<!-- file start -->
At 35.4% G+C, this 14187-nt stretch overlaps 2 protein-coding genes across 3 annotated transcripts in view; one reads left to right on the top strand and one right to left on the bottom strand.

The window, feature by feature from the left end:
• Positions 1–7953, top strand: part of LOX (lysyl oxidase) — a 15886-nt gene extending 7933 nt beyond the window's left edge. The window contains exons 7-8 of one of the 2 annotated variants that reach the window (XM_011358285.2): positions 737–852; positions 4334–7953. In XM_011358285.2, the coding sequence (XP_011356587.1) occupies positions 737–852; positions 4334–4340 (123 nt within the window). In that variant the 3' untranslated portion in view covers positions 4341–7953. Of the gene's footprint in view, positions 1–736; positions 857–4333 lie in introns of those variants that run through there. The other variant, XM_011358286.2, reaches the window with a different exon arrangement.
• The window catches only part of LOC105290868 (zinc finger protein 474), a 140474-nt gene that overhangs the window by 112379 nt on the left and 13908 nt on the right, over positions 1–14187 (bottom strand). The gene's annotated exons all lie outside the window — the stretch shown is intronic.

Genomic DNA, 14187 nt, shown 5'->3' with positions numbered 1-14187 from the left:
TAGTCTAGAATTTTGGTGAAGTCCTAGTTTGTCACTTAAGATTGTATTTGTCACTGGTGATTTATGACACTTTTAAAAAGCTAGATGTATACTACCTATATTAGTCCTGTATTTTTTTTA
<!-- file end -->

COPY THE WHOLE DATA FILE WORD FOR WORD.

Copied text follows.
At 35.4% G+C, this 14187-nt stretch overlaps 2 protein-coding genes across 3 annotated transcripts in view; one reads left to right on the top strand and one right to left on the bottom strand.

The window, feature by feature from the left end:
• Positions 1–7953, top strand: part of LOX (lysyl oxidase) — a 15886-nt gene extending 7933 nt beyond the window's left edge. The window contains exons 7-8 of one of the 2 annotated variants that reach the window (XM_011358285.2): positions 737–852; positions 4334–7953. In XM_011358285.2, the coding sequence (XP_011356587.1) occupies positions 737–852; positions 4334–4340 (123 nt within the window). In that variant the 3' untranslated portion in view covers positions 4341–7953. Of the gene's footprint in view, positions 1–736; positions 857–4333 lie in introns of those variants that run through there. The other variant, XM_011358286.2, reaches the window with a different exon arrangement.
• The window catches only part of LOC105290868 (zinc finger protein 474), a 140474-nt gene that overhangs the window by 112379 nt on the left and 13908 nt on the right, over positions 1–14187 (bottom strand). The gene's annotated exons all lie outside the window — the stretch shown is intronic.

Genomic DNA, 14187 nt, shown 5'->3' with positions numbered 1-14187 from the left:
TAGTCTAGAATTTTGGTGAAGTCCTAGTTTGTCACTTAAGATTGTATTTGTCACTGGTGATTTATGACACTTTTAAAAAGCTAGATGTATACTACCTATATTAGTCCTGTATTTTTTTTA